The recent case of Butler-Sloss & ors v Charity Commission [2022] EWHC 974 (Ch) (“Butler-Sloss Case”) provided welcomed clarity around the investment practices of charities. In this article we provide a summary of the case and outline the key takeaways.

Case summary

The Butler-Sloss Case was brought by the trustees of two charities which form part of the Sainsbury Family Trusts network. Whilst these charities were both established for general charitable purposes, they focused mainly on providing grants for environmental protection or improvement. In line with this focus, the charities sought to adopt investment policies which enabled them to exclude investments that were not aligned with the 2016 Paris Climate Agreement. As a result, the charities would be prevented from investing in over half of the publicly traded companies. Before adopting these policies, the charities sought confirmation from the court that such policies comply with the law.

In making its decision, the court referred to the leading case on the topic, Harries v Church Commissioners for England [1992] 1 WLR 1241 (“Bishop of Oxford Case”). In that case it was held that maximising return is the starting point for all charity trustees when considering an investment and noted the exceptions in which trustees are required or entitled to consider non-financial factors are extremely limited. One such exception was where the investment would directly conflict with the charity’s purposes. In this situation, it was noted that charities should not invest.

In light of the Bishop of Oxford Case, the trustees of the charities involved in the Butler-Sloss Case believed they were required to adopt the proposed investment policies on the basis that investments which do not align with the goals of the 2016 Paris Climate Agreement would be in direct conflict with their charitable purposes.  However, the court in the Butler-Sloss Case clarified that there is not an absolute prohibition on charities making investments which directly conflict with their charitable purpose. Instead, the court explained:

“where trustees are of the reasonable view that particular investments or classes of investments potentially conflict with the charitable purposes, the trustees have a discretion as to whether to exclude such investments and they should exercise that discretion by reasonably balancing all relevant factors including, in particular, the likelihood and seriousness of the potential conflict and the likelihood and seriousness of any potential financial effect from the exclusion of such investments.”[1]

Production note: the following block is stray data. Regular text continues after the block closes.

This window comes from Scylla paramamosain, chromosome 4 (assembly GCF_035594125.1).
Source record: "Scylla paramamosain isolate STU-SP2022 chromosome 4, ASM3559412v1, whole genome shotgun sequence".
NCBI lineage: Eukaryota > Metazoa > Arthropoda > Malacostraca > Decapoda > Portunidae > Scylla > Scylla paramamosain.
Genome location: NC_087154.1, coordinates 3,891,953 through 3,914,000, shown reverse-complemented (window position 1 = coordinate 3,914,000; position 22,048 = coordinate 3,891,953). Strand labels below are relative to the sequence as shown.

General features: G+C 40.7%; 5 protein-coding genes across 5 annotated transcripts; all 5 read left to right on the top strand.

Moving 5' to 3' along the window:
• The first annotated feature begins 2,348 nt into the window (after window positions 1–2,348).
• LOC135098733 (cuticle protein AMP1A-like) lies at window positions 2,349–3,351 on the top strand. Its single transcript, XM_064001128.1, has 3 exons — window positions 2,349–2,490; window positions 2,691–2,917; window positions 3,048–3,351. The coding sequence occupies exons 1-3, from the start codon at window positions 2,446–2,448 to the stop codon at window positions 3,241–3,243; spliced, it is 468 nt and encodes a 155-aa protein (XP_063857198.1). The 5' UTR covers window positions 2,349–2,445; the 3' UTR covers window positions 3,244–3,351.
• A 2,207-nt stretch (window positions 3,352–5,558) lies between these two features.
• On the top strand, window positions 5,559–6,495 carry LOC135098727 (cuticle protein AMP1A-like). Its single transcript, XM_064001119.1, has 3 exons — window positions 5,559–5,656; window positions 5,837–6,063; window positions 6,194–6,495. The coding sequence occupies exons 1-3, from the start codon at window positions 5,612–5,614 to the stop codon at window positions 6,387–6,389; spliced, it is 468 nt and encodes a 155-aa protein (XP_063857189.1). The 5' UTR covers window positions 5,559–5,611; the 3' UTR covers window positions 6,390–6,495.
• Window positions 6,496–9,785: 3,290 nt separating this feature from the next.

The court ultimately approved the proposed investment policies, concluding that the trustees of both charities performed the necessary balancing exercise and therefore complied with their legal duties.

Key takeaways

Trustees’ powers to invest must be used to ultimately further the charity’s purposes. Whilst this is often achieved by maximizing financial returns, there are also non-financial considerations that may be consideration. These include:

  • whether the investment is prohibited under the governing document of the charity – in which case the investment cannot be made.
  • whether the investment conflicts with, or is likely to conflict with the charity’s purposes – if so the trustees have discretion to decide whether to exclude these investments, but in doing so, must balance:
    • the likelihood and seriousness of a conflict occurring between the investment and the charity’s purpose;
    • the financial consequence of excluding the investments;
    • the likelihood of the charity losing donors if the charity makes the investment; and
    • the likelihood and seriousness of reputational damage to the charity and its beneficiaries if the charity makes the investment.

Where an investment decision is made after conducting the balancing exercise properly, trustees have complied with their legal duties and cannot be criticized, even if the court or other trustees might have come to a different conclusion. As with most decisions, trustees should ensure their reasons for making an investment decision are recorded in trustee minutes, which can be used to help demonstrate the decision was properly decided.

It is expected that the Charity Commission will update its guidance on responsible investment in light of this decision.

Get in touch

If you have any questions about this article, or about charities investment practices generally, please please call us at 020 7481 2422 or email enquiries@wellerslawgroup.com

 

[1] Butler-Sloss & ors v Charity Commission [2022] EWHC 974 (Ch), para 78(6)